August 16, 2022: The first maritime shipment of Ukrainian wheat grain for humanitarian operations run by the UN World Food Programme (WFP) left Ukraine’s Yuzhny (Pivdennyi) Port today, another important milestone in efforts to get much needed Ukrainian grain out of the conflict-hit country, back into global markets, and to countries worst affected by the global food crisis.
The shipment of 23,000 metric tons of wheat grain will go to WFP’s humanitarian response in the Horn of Africa where the threat of famine stalks the drought-hit region. It is one of many areas around the world where the near complete halt of Ukrainian grain and food on global market has made life even harder for families already struggling with rising hunger.
“Getting the Black Sea Ports open is the single most important thing we can do right now to help the world’s hungry,” said WFP Executive Director David Beasley. “It will take more than grain ships out of Ukraine to stop world hunger, but with Ukrainian grain back on global markets we have a chance to stop this global food crisis from spiraling even further.”
A record 345 million people in 82 countries are now facing acute food insecurity while up to 50 million people in 45 countries are right on the edge of famine and risk being tipped over without humanitarian support.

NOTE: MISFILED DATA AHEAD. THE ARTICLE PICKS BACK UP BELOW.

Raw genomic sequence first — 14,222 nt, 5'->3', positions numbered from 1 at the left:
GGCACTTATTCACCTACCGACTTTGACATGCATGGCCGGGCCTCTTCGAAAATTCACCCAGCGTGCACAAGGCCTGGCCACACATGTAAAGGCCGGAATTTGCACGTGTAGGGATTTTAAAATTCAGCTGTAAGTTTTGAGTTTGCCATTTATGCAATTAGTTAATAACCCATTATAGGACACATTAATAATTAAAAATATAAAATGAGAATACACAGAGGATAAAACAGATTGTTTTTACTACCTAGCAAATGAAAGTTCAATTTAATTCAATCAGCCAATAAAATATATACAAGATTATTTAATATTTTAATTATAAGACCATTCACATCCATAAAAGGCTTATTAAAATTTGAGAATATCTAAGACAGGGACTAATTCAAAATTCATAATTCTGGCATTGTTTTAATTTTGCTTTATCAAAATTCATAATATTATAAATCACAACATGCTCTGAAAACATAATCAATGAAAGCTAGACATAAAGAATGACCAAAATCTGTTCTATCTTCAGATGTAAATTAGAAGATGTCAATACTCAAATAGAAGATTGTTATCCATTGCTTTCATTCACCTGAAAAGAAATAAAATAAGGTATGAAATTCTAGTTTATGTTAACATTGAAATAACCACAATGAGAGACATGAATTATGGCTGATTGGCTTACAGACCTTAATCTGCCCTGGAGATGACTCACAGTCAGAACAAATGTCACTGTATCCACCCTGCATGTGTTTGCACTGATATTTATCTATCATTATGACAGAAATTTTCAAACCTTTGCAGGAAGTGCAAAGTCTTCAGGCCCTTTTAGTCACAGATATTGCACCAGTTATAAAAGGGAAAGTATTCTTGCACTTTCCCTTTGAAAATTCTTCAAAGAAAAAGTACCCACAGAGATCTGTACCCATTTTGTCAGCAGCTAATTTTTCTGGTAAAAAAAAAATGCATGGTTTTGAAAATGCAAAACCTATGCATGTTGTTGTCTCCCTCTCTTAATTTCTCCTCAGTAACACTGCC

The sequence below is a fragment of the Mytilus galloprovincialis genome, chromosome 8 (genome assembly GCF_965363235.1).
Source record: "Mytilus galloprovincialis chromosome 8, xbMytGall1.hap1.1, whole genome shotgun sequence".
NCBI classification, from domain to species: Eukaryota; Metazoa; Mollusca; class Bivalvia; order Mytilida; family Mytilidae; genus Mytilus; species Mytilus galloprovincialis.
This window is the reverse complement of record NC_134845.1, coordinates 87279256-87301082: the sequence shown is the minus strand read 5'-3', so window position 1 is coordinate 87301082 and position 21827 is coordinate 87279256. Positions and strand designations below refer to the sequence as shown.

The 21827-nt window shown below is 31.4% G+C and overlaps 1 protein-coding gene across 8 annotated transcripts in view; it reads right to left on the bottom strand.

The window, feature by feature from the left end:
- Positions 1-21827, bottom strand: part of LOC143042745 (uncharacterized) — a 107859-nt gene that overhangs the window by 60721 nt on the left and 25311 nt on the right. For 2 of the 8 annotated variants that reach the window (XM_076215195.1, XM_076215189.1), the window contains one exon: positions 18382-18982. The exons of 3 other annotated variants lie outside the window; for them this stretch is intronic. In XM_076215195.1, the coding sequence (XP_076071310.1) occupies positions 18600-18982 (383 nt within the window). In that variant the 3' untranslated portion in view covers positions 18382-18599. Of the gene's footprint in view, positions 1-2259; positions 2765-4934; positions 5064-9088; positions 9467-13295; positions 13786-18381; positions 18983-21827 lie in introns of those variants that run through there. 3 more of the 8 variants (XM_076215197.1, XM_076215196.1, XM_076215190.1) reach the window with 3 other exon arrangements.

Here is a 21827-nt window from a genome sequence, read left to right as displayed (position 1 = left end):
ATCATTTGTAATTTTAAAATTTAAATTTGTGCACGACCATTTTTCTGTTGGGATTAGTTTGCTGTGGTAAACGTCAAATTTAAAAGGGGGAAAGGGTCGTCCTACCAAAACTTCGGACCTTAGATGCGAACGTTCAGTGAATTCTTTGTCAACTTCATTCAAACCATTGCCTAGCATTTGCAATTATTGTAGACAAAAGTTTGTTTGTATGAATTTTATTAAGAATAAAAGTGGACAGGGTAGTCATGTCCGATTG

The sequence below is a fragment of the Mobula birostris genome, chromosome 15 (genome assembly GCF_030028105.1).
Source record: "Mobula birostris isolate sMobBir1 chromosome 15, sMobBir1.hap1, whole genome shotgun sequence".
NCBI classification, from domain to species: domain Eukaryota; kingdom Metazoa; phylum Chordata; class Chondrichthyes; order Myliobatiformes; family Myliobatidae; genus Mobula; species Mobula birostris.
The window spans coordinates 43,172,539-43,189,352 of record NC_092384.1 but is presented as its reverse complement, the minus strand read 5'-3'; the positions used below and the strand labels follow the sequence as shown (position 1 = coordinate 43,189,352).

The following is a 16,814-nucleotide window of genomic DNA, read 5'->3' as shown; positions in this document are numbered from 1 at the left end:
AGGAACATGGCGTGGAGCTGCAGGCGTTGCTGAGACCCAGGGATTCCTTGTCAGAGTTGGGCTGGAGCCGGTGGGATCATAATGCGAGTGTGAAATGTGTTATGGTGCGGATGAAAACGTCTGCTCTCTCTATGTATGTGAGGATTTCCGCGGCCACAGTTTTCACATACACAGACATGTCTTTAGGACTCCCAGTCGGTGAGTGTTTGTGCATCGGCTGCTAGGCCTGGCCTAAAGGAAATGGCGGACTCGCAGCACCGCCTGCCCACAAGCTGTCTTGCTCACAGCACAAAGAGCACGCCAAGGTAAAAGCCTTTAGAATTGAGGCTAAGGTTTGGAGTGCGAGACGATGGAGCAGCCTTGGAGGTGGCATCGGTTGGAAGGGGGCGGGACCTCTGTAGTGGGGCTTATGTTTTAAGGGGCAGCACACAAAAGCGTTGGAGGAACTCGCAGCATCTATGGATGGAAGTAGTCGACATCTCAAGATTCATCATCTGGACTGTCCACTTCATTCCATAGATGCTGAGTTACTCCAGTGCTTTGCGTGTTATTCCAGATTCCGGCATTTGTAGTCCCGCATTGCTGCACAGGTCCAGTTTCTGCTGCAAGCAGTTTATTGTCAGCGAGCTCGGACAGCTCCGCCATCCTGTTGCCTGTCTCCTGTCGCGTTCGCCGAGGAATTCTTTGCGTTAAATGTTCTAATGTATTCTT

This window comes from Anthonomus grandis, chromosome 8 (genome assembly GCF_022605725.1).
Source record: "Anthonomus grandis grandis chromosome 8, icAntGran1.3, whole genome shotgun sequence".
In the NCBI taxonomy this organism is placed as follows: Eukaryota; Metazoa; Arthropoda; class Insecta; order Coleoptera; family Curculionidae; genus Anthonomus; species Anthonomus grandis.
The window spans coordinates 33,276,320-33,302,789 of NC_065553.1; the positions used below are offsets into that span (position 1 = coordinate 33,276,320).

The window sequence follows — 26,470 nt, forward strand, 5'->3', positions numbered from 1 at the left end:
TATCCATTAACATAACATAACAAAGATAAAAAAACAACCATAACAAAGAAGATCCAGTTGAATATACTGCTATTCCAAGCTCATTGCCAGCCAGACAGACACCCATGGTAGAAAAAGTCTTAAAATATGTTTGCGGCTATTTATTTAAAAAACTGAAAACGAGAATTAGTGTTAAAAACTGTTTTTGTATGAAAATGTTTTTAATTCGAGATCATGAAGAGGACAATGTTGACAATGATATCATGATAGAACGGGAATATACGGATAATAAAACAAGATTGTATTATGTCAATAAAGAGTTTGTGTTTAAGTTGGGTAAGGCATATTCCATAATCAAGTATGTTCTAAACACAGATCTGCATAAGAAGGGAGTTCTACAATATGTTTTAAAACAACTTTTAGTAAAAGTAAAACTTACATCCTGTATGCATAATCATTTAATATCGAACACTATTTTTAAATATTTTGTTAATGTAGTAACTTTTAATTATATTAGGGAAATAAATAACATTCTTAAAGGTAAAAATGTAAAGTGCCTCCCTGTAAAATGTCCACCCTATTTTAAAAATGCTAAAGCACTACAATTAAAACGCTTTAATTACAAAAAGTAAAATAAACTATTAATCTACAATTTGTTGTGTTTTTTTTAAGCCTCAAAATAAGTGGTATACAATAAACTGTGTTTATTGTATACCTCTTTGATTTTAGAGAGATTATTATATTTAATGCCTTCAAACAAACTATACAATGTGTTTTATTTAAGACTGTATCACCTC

With commercial and humanitarian maritime traffic now resuming in and out of Ukraine’s Black Sea Port, some global supply disruptions will ease with relief for countries facing the worst of the global food crisis. Crucially, it will also allow Ukraine to empty its grain storage silos ahead of the summer season harvest.
Despite these positive developments, the world still faces an unprecedented food crisis. Immediate action is needed that brings together the humanitarian community, governments, and the private sector to save lives and invest in long term solutions. Failure will see people around the world slip into devastating famines with destabilizing impacts felt by us all.
This export of wheat is the product of strong collaboration between the private sector -- which is key in our response to the global food crisis -- and the government sector. WFP could not have arranged this shipment without critical emergency funding from USAID’s Bureau for Humanitarian Assistance, as well
as significant contributions from the foundation of the long-time WFP supporter and former Goodwill Ambassador Howard G. Buffett and Minderoo Foundation, the Australian philanthropic organisation of Andrew and Nicola Forrest.